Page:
We are in the middle of a health crisis that stretches not just across borders—whether or not the Prime Minister recognises them—but across continents. At least 600,000 people around the world are dead from coronavirus, and many millions more will contract the virus in the future. That situation requires an international response, yet sadly, and predictably, the UK has gone further into its Brexit bunker, and decided to try and opt out of the world.
We have heard repeatedly about how Ministers want the UK to remain close friends with our EU allies, but what sort of friend insists on diverting the resources of the EU and its member states away from dealing with the most serious health emergency in modern history, and to negotiating with an obstinate and childish ex-member that seems to use a “Dad’s Army” script as its terms of reference? The EU has made clear time after time that, as my hon. Friend Alyn Smith said, it would be more than amenable to an extension to the negotiations, to allow it and the UK the space and time that is needed to deal with the public health emergency consuming us all. The response from the UK? “No thanks. I’m all right Jack.” What sort of relationship does it think will emerge on the other side?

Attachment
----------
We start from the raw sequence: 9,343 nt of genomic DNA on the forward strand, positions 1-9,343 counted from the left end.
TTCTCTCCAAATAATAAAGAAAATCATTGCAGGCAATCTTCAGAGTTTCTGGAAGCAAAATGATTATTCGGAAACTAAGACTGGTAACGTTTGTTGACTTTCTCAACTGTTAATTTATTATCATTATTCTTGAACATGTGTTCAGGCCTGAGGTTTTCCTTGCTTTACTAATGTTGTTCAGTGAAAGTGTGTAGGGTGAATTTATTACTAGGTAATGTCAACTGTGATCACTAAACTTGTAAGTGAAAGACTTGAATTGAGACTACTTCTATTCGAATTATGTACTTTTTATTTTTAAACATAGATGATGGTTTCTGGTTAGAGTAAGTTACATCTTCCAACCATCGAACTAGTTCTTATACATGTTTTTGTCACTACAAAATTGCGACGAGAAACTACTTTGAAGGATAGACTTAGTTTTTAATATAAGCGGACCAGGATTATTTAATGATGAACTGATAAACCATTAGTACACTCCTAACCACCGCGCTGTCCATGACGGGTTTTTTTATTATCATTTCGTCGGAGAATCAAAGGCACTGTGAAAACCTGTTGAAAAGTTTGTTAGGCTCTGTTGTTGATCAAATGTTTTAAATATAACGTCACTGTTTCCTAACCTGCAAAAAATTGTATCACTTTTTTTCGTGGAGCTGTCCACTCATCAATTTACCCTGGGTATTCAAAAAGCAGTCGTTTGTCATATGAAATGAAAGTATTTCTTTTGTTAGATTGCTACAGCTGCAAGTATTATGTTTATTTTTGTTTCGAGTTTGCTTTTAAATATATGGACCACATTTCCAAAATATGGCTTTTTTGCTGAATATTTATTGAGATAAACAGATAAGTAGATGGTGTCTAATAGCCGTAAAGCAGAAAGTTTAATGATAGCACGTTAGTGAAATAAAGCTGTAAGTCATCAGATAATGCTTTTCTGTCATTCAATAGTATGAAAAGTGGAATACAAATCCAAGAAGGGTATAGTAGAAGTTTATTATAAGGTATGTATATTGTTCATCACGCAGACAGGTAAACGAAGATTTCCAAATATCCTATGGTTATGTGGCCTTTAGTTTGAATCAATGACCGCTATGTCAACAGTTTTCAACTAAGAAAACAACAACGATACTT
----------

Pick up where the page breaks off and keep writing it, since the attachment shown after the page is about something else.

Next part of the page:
Scotland is being dragged into a bombastic mix of exceptionalism, isolationism, and outright self-destruction. Ministers and Conservative Members have said that we voted as a Union, but people in Scotland have heard that before. People in Scotland also know that our democratic wish to work alongside our longstanding partners and allies has been torn up and chucked in the Brexit bin. Again, we are seeing that the British state is fundamentally incapable of good governance for Scotland or the rest of the UK. A clique of self-congratulatory Oxbridge graduates would steer their own country on to the rocks in the name of Brexit if they even knew where the steering wheel was. Instead, they have allowed their country to drift over the decades, taking the rest of us with them.